Chilling the Dough:

If the dough is still cool and no butter is oozing out, you can give the dough another two turns now. If the condition of the dough is iffy, wrap it in plastic wrap and refrigerate it for at least 30 minutes. Each time you refrigerate the dough, mark the number of turns you’ve completed by indenting the dough with your fingertips. It is best to refrigerate the dough for 30 to 60 minutes between each set of two turns.

The total number of turns needed is six. If you prefer, you can give the dough just four turns now, chill it overnight, and do the last two turns the next day. Puff pastry is extremely flexible in this regard. However, no matter how you arrange your schedule, you should plan to chill the dough for at least an hour before cutting or shaping it.

Forming and Baking the Vols-au-Vent

Yield: 1/3 of the puff pastry recipe below will yield about 8-10 1.5” vols-au-vent or 4 4” vols-au-vent

In addition to the equipment listed above, you will need:
-well-chilled puff pastry dough (recipe below)
-egg wash (1 egg or yolk beaten with a small amount of water)
-your filling of choice

Line a baking sheet with parchment and set aside.

Using a knife or metal bench scraper, divided your chilled puff pastry dough into three equal pieces. Work with one piece of the dough, and leave the rest wrapped and chilled. (If you are looking to make more vols-au-vent than the yield stated above, you can roll and cut the remaining two pieces of dough as well…if not, then leave refrigerated for the time being or prepare it for longer-term freezer storage. See the “Tips” section below for more storage info.)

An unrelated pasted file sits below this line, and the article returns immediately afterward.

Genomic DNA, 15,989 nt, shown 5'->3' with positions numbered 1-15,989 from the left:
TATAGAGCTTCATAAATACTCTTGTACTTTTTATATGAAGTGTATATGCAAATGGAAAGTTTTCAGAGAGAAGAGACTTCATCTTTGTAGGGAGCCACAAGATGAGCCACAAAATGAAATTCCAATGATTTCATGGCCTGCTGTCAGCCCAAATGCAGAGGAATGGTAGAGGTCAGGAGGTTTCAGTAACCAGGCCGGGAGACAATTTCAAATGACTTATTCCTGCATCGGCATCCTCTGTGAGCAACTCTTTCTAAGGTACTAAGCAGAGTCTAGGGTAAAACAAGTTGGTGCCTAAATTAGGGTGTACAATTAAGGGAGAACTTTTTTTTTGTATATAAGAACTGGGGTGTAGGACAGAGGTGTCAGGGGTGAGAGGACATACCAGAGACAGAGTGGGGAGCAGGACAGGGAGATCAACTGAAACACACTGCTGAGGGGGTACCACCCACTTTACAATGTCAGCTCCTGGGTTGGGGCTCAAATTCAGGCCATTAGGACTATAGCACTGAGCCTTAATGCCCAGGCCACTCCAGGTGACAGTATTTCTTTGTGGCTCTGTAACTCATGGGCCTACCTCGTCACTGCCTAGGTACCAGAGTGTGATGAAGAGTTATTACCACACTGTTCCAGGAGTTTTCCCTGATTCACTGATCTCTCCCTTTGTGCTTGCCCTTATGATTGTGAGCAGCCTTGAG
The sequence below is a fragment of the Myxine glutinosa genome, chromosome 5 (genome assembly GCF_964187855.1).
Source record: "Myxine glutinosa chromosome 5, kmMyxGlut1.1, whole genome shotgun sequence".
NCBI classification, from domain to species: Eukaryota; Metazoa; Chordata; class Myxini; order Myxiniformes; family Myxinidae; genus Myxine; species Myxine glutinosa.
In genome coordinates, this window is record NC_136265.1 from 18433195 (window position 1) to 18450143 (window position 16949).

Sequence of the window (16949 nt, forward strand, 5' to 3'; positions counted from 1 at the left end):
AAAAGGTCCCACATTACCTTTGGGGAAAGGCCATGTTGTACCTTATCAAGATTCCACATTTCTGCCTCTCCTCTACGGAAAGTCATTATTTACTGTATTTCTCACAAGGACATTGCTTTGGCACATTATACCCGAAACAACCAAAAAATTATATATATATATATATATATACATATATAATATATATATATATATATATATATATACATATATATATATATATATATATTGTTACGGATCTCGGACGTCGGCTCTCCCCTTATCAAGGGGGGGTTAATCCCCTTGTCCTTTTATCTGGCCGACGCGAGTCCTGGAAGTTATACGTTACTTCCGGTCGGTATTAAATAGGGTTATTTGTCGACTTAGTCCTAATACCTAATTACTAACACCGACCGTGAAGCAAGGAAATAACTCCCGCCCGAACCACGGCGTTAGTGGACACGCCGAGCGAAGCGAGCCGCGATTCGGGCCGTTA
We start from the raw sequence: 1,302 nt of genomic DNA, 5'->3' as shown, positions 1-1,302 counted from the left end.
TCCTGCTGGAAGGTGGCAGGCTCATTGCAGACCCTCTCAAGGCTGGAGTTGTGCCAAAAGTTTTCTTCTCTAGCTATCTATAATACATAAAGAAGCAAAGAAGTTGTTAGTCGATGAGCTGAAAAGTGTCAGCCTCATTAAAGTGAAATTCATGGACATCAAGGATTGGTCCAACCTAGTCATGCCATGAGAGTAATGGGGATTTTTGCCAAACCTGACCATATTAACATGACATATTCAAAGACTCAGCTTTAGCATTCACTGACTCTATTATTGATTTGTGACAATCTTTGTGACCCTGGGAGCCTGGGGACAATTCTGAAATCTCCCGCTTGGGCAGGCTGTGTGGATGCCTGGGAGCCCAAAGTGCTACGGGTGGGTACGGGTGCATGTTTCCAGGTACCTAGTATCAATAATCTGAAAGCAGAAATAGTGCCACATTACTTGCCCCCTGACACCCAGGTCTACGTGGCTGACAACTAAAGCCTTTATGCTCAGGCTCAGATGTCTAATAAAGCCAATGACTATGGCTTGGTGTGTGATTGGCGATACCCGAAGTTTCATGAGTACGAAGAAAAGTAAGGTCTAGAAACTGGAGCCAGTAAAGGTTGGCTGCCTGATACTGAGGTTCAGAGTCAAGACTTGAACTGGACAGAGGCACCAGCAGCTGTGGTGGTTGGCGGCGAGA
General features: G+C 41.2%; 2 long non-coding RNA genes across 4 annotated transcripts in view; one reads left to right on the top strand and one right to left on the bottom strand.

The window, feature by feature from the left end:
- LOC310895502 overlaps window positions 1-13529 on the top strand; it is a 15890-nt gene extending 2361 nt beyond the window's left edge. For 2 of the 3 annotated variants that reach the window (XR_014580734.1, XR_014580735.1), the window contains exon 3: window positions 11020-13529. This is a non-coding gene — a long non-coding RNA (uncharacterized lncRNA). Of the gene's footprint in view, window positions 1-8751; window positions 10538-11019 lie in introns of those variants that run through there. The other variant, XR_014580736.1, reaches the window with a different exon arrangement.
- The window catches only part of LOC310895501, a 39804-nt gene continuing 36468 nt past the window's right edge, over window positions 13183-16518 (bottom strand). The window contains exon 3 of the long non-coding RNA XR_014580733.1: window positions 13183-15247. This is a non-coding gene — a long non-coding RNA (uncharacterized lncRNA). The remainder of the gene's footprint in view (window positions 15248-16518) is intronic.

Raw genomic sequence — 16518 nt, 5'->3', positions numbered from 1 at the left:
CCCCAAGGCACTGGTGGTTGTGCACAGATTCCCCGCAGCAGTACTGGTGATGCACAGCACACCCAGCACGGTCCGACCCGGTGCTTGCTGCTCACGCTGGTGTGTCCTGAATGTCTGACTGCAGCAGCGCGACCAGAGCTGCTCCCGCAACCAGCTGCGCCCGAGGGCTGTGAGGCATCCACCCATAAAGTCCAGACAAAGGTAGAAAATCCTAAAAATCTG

On a lightly floured surface, roll the piece of dough into a rectangle about 1/8 to 1/4-inch (3-6 mm) thick. Transfer it to the baking sheet and refrigerate for about 10 minutes before proceeding with the cutting.

(This assumes you will be using round cutters, but if you do not have them, it is possible to cut square vols-au-vents using a sharp chef’s knife.) For smaller, hors d’oeuvre sized vols-au-vent, use a 1.5” round cutter to cut out 8-10 circles. For larger sized vols-au-vent, fit for a main course or dessert, use a 4” cutter to cut out about 4 circles. Make clean, sharp cuts and try not to twist your cutters back and forth or drag your knife through the dough. Half of these rounds will be for the bases, and the other half will be for the sides. (Save any scrap by stacking—not wadding up—the pieces…they can be re-rolled and used if you need extra dough. If you do need to re-roll scrap to get enough disks, be sure to use any rounds cut from it for the bases, not the ring-shaped sides.)

Using a ¾-inch cutter for small vols-au-vent, or a 2- to 2.5-inch round cutter for large, cut centers from half of the rounds to make rings. These rings will become the sides of the vols-au-vent, while the solid disks will be the bottoms. You can either save the center cut-outs to bake off as little “caps” for you vols-au-vent, or put them in the scrap pile.